Czech is not an easy language to learn, but making the effort to learn to say Hello, Please and Thank you, really is worth the trouble. Locals will be pleasantly surprised and you might get a smile or a new friend just for trying...
Hello = Dobry den
Please = Prosím
Thank you = De Kuji Vám
Czech is a difficult language. Czech people seem to know that and reward (like Italians- not like often in my homecountries France and Germany) if you try a little bit. As everywhere I try always to learn some words as sign of politeness (Please, Thank you , Hello - very simple : Ahoi, Good bye). But in Prague most people one meets speak English (much better than my Czech) and language is really not a barrier for the visit.
Just as in any country, local people really appreciate when you make an effort to speak their language. Even if it is just the word "hello" or "thank you", so learn a few basic words. They will really value your attempt to learn Czech, and as they are generally very friendly people, will easily help you and share a lot of things with you.
Even if English is the international language, Czech is still theirs so don't expect to have menus in English, or for them to understand everything you say.
It might seem like a very obvious tip to some of you, but trust me, I have witnessed many times tourists complaining and saying "How can they not have a menu in English!!!!"
The first time I went in May 1999, nobody really spoke good English,except in pricey restaurants and I had to speak German (Which is fine by me). When I came back in September 2000, most people had a pretty good command of Anglisky. So the moral of the story is, if you cant handle Czech accented consonants, dont worry :)
I saw some Russian signs around Prague's train & metro stations though, clearly dating back to Communist times... and the metro trains seem to be Moscow Metro rejects, but they still work! :)
Language can be a problem sometimes, especially with older people. Most Czechs older than 20 has some knowledge of Russian (since they learned it in school), but be aware that it is culturally sensitive due to the Soviet occupation of Czechoslovakia, and some people might be offended if you try it. Still, as a last resort and with some polite excuses, it could work.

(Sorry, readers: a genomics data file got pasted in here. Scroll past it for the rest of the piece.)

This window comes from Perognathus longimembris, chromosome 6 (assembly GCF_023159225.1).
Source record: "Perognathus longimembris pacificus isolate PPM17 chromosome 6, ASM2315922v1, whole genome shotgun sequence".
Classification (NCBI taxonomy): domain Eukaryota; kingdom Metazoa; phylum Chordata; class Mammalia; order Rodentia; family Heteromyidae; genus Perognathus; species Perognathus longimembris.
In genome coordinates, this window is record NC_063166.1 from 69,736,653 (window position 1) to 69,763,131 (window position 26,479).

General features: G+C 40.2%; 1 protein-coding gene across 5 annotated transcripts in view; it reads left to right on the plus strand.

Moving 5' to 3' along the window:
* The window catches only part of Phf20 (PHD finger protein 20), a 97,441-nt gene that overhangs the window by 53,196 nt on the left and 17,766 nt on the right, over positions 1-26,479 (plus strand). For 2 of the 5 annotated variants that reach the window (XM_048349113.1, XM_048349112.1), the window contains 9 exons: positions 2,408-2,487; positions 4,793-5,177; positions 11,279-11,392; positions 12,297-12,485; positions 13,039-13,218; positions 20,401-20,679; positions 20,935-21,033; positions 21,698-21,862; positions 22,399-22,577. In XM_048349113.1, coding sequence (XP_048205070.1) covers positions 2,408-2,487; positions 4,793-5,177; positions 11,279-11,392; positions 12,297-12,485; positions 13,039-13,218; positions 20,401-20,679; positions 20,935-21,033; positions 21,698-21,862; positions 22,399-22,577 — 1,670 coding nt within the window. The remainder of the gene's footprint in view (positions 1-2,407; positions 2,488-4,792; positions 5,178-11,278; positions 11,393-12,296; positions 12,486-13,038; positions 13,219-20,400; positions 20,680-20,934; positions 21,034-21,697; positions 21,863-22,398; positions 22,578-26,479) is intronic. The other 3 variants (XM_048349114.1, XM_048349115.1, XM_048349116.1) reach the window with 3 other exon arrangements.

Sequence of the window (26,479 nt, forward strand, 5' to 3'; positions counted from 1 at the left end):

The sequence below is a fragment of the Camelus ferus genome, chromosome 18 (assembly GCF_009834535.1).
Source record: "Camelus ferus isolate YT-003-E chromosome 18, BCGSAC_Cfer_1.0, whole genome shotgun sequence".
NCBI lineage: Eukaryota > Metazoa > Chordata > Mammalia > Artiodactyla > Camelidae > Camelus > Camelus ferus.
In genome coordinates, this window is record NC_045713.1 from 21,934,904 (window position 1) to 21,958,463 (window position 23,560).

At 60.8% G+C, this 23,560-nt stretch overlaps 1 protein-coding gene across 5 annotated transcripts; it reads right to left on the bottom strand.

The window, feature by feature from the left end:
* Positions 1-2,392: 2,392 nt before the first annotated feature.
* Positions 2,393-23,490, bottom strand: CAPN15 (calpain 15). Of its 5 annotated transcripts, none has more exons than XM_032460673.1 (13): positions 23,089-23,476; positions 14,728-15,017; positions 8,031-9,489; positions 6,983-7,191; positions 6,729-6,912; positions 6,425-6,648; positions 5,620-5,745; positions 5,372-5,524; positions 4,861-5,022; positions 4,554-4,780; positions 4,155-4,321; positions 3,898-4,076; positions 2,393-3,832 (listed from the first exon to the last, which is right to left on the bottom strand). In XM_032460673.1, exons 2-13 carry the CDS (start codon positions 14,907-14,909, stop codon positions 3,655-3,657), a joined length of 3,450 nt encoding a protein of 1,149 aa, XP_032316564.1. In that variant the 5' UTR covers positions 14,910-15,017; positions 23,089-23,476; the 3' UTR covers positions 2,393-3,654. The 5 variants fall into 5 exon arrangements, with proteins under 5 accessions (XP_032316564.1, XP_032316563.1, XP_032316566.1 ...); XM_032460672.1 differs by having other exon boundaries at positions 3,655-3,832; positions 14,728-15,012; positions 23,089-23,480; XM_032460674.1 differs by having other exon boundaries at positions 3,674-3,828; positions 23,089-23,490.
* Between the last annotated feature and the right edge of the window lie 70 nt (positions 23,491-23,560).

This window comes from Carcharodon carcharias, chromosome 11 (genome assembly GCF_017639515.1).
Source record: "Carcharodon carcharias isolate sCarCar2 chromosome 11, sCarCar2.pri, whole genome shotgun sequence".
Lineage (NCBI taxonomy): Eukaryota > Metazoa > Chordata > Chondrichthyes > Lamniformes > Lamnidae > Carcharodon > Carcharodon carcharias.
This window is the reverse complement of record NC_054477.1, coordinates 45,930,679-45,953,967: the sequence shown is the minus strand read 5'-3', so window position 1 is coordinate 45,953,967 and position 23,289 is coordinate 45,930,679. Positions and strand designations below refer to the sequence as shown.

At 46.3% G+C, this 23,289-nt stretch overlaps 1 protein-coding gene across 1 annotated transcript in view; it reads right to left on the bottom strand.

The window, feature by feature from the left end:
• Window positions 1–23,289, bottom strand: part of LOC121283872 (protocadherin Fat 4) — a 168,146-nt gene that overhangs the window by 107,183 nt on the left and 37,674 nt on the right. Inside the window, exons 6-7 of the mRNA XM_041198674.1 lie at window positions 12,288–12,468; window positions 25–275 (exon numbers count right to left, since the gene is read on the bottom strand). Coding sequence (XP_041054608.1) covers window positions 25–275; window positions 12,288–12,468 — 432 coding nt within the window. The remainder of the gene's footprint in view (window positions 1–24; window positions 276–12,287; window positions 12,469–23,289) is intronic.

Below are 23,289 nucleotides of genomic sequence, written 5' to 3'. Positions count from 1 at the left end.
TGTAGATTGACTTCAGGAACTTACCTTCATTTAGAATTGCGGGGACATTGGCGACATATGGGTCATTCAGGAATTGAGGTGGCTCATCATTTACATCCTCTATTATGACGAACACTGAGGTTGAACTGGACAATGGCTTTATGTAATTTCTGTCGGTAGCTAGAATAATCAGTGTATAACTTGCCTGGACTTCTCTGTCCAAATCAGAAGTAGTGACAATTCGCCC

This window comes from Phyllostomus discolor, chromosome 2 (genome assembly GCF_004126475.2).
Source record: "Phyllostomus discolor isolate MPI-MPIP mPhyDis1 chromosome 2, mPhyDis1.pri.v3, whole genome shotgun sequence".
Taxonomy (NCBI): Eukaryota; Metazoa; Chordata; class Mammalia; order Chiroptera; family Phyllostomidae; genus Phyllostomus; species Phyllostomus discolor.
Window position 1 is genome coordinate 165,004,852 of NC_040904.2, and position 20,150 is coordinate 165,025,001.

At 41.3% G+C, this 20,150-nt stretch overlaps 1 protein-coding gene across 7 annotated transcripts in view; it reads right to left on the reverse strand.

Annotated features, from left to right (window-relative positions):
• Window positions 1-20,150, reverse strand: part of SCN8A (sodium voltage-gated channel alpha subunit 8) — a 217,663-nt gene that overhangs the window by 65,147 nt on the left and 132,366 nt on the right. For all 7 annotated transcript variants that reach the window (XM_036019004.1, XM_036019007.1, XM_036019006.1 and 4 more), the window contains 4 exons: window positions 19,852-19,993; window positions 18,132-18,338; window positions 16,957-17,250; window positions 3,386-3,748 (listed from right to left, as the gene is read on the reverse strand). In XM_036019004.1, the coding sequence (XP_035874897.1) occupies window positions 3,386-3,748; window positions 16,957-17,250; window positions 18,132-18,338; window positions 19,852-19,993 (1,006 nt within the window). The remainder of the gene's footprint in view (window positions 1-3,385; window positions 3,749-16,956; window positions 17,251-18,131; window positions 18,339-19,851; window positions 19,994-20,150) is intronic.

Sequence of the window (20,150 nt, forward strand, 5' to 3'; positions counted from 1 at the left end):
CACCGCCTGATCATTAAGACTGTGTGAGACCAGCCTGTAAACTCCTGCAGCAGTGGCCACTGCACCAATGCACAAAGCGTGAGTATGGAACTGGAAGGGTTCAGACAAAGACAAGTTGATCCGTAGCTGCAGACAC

Czech language is very hard (sometimes even natives don't speak well) so you'll need dictionaries. But some 'usefull' phrases, which you can find in that books, are mostly wrong and they don't exactly mean what they are suppose to. So many young people speak English and German (mostly teenagers and businessmen), a lot of people speak Russian, but don't try to talk to them by using that language. Many people don't like Russians so much because of some historical events so when you'll talk to them in Russian they'll simply walk away or tell you that they don't understand. The best way how to get some informations is to go to one of the many INFO kiosks in downtown or just go to some restaurant and ask the waiter - most of them speak English.
Take the time to learn how to pronounce some basic words. Do not think you can guess at it based on the spelling. Czech is a difficult language to learn and is not pronounced the way it looks. If you learn the basics you will find the people notice it and respect you for it. You can listen to basic words on the web at http://www.locallingo.com/countries/czech_republic/language/